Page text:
A once-powerful yakuza clan disbands as a result of a police crackdown but one small group refuses to bow to police pressure, and launches a campaign to take over Tokyo's drug, prostitution, and gambling rackets.
Jiro, an ex-convict, comes back to the street after eight years. The gang to which he belonged is nearly disbanded; only the aging boss in his sick bed remains. Still loyal to the ex-boss, ... See full summary »
A gang consisting of seven women roams around the country to steal and resell everything that makes money. When the gang leader falls in love with a samurai and agrees to steal guns for him... See full summary »
Kuroda (Jô Shishido) is a mob hitman who turns on his employers after being forced to execute his lover. Joining forces with his similarly wronged brothers, hot-headed Eiji (Tatsuya Fuji) ... See full summary »
Another winner from a very under-appreciated director
Director Hasebe dabbled in cool youth films (STRAY CAT ROCK, BLACK TIGHT KILLERS), violent pink films (RAPE!, RAPING!, ASSAULT JACK THE RIPPER) and yakuza dramas like this, but he never made a genre film that didn't contain elements from other genres. BLOODY TERRITORIES is another example of this.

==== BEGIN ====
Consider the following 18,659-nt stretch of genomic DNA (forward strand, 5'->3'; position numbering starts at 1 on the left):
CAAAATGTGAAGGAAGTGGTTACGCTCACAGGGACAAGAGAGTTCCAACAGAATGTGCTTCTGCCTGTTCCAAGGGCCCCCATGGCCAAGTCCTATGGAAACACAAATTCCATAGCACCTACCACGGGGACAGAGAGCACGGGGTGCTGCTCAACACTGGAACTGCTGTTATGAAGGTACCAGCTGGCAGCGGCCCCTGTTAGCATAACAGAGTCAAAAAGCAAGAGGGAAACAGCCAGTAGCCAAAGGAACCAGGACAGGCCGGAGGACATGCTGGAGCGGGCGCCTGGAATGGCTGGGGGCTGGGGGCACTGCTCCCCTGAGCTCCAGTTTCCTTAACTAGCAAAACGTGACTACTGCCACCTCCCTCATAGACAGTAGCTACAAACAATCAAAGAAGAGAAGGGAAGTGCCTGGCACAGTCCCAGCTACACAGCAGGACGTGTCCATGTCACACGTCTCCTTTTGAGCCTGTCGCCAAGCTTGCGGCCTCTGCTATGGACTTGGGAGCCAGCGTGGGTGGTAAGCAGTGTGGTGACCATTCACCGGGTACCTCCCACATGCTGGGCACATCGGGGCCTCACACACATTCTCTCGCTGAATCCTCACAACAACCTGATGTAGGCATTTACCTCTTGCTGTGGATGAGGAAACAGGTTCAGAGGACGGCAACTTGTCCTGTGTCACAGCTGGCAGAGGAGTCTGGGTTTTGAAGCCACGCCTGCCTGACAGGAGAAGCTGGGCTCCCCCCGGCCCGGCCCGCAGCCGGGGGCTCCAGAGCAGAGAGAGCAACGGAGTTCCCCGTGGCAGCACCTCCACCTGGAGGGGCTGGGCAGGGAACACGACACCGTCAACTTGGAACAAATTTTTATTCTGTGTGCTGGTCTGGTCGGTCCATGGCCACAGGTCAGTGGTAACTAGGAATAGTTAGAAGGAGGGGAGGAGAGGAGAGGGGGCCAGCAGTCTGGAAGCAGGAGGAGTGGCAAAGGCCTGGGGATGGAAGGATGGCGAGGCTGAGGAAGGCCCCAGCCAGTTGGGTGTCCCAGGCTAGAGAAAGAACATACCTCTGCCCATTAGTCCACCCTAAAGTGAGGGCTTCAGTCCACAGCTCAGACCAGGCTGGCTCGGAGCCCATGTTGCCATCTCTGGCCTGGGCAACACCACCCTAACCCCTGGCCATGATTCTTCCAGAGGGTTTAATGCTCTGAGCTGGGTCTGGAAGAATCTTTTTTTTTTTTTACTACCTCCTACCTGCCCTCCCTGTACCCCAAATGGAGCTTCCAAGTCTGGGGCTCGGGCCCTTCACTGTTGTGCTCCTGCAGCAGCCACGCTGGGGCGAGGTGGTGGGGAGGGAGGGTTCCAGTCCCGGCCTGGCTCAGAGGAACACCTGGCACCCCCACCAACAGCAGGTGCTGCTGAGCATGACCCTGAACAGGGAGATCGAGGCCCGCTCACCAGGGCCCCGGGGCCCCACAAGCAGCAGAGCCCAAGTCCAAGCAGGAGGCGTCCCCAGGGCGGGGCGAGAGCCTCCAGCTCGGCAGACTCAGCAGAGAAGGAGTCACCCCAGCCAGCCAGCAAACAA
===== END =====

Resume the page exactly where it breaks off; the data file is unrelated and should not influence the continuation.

Like Kinji Fukasaku's BATTLES WITHOUT HONOR AND GLORY films, this yakuza melodrama is complex and requires much concentration from the viewer. There are many characters and the political geography of its milieu is vast. Nevertherless, Hasebe tightens his focus on half a dozen central characters before the one hour mark and isolates just two characters in the pic's final stanza.
Sexuality plays a strong part in all of Hasebe's films, and the sex in this effort is more akin to the violent pink type than the softer consensual eroticism found in the films of other studios. One rape scene reminded me of the love motel sequence in RAPING!; another seemed like a revisiting of the the classic gangrape in the director's harsh RAPE 13TH HOUR.
Hasebe is a talented, under-appreciated director, and he juggles the multiple subplots in this film with a deft hand. The performances are all strong and the female characters do much more than open their legs and scream.
Tonally, the film recalls aspects of Fukasaku's DEATH OF HONOR, especially with regard to the visual interpretation of the male/female dynamics.
Once you grasp what's happening to whom, it's a rewarding experience.
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